Wednesday, November 13, 2013

JKC3H8 v. Colton (Cal. Ct. App. - Nov. 13, 2013)

Justice Hoch is exactly right.

Plaintiff filed a complaint that -- stupidly, in my view -- alleged a variety of things, including but limited to some activity (e.g., filing a restraining order, alleged defamation, etc.) that would properly give rise to an anti-SLAPP motion.  Defendant was about to file precisely such a motion.  But less than ninety minutes before defendant did so, Plaintiff filed an amended complaint.  That (smartly) removed the allegations that would lead to an anti-SLAPP motion, but kept the remainder.

Ninety minutes later Defendant filed its motion anyway.  It got heard by the trial court on the merits, and the losing party filed an appeal.

The Court of Appeal holds that the filing of the amended complaint mooted the anti-SLAPP motion that was filed in response to the original complaint.  That's right.  It does.  Moreover, the Court of Appeal correctly elects to reach this issue notwithstanding the fact it wasn't argued below.  It's a pure issue of law.  It's an easy way to resolve the appeal.  It's efficient.  It's equitable.  It's right.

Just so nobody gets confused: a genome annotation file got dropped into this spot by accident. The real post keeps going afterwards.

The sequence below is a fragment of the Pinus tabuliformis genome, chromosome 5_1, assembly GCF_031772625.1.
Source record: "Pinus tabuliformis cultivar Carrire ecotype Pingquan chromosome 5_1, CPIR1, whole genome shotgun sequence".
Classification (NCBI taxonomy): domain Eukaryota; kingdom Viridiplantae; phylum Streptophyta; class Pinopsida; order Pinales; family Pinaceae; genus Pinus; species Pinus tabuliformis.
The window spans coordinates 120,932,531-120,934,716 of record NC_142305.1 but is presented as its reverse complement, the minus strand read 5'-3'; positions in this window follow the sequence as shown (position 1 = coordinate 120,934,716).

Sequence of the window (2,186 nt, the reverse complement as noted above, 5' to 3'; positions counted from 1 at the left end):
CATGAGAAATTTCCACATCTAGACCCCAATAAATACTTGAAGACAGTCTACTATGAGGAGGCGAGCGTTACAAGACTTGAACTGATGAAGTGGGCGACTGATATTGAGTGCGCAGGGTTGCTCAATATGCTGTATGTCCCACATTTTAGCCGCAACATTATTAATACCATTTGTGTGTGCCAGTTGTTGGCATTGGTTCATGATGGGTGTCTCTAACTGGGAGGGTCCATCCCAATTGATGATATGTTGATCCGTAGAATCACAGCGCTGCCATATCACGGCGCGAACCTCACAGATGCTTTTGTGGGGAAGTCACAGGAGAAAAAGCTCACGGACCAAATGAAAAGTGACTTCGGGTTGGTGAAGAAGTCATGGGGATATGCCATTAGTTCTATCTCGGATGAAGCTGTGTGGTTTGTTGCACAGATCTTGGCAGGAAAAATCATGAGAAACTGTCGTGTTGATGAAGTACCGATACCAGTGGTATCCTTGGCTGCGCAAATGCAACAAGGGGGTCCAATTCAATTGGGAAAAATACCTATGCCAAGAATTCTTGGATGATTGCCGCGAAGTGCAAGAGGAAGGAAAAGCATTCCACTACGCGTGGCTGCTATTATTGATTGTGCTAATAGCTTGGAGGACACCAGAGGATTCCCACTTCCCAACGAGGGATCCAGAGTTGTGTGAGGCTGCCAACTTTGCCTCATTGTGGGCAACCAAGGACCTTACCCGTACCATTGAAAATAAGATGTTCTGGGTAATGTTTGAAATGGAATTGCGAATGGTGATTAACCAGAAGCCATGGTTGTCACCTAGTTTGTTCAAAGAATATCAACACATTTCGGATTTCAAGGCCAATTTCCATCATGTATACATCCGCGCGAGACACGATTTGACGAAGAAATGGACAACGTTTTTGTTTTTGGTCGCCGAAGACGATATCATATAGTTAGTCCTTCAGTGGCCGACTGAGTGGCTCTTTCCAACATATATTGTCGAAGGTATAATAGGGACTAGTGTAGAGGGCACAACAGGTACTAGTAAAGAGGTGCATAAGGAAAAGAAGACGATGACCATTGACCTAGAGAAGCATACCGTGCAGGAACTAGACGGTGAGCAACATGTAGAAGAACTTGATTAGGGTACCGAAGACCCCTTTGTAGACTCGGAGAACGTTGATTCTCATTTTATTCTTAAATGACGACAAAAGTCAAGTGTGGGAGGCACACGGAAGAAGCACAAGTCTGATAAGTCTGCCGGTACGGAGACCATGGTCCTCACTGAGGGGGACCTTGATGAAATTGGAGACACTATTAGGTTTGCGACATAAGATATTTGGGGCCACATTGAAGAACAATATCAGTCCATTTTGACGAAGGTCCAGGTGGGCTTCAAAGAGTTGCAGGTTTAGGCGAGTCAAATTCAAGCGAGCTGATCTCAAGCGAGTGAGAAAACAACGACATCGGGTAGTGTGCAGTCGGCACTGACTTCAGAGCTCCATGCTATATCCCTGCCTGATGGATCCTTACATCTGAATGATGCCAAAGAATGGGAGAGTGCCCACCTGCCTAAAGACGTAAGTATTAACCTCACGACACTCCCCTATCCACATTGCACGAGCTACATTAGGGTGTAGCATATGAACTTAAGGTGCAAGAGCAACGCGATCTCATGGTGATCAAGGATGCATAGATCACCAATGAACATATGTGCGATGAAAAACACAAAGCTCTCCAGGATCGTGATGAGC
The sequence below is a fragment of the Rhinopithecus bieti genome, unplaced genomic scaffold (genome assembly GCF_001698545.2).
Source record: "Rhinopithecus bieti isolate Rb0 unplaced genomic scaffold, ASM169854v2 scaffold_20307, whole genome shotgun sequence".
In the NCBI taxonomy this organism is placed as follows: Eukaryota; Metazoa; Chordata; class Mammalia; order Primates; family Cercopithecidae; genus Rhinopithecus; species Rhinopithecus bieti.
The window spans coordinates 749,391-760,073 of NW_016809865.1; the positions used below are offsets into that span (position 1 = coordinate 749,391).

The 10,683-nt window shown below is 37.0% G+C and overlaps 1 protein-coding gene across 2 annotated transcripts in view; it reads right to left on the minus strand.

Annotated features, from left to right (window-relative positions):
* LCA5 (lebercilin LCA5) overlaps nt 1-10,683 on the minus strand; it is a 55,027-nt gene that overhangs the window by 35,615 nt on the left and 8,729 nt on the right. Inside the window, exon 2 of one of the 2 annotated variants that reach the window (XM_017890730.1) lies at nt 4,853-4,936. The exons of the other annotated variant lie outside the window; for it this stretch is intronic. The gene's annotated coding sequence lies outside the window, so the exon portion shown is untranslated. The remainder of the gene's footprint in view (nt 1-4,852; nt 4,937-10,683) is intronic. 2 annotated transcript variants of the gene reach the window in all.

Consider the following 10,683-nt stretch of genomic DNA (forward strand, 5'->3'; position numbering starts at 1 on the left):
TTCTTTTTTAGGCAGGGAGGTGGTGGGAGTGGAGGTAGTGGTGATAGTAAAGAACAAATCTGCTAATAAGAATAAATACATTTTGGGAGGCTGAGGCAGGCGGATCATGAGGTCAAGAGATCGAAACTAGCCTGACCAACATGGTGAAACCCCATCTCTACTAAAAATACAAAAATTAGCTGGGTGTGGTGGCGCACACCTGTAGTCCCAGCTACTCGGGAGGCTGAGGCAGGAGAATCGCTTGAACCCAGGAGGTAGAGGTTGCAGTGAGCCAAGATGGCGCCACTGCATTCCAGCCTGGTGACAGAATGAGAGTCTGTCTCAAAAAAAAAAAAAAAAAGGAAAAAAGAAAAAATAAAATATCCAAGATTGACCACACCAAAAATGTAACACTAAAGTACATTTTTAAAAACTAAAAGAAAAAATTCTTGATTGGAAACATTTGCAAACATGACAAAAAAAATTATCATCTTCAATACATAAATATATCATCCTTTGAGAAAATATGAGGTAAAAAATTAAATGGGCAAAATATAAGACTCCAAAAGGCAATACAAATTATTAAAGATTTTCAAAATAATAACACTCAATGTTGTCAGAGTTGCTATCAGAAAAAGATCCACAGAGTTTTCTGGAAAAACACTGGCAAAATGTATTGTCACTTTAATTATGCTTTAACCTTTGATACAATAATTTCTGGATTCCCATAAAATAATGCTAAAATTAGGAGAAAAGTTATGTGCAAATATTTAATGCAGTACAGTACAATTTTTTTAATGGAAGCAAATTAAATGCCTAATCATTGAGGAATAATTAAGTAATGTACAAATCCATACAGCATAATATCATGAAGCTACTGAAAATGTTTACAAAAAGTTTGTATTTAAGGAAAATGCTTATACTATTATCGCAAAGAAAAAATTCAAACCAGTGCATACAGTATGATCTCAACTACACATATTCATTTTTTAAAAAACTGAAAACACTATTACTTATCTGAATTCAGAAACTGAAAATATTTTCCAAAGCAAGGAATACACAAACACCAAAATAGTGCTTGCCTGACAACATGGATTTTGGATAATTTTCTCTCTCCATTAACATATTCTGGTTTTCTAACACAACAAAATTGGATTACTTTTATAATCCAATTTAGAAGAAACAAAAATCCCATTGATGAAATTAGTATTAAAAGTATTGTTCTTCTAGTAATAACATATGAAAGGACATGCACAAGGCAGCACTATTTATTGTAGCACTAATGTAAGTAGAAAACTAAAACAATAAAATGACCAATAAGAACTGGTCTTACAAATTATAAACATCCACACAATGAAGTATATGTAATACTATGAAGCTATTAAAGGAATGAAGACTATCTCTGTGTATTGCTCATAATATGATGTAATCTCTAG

This is why you don't bluster and posture in advance about how you're "going" to file an anti-SLAPP motion.  You just file it.  Because your bluster may alert them to the need to amend their complaint.  And if they do, there goes your anti-SLAPP motion -- alongside its ancillary strategic advantages (plus attorney's fees) -- out the window.

Don't talk.  File.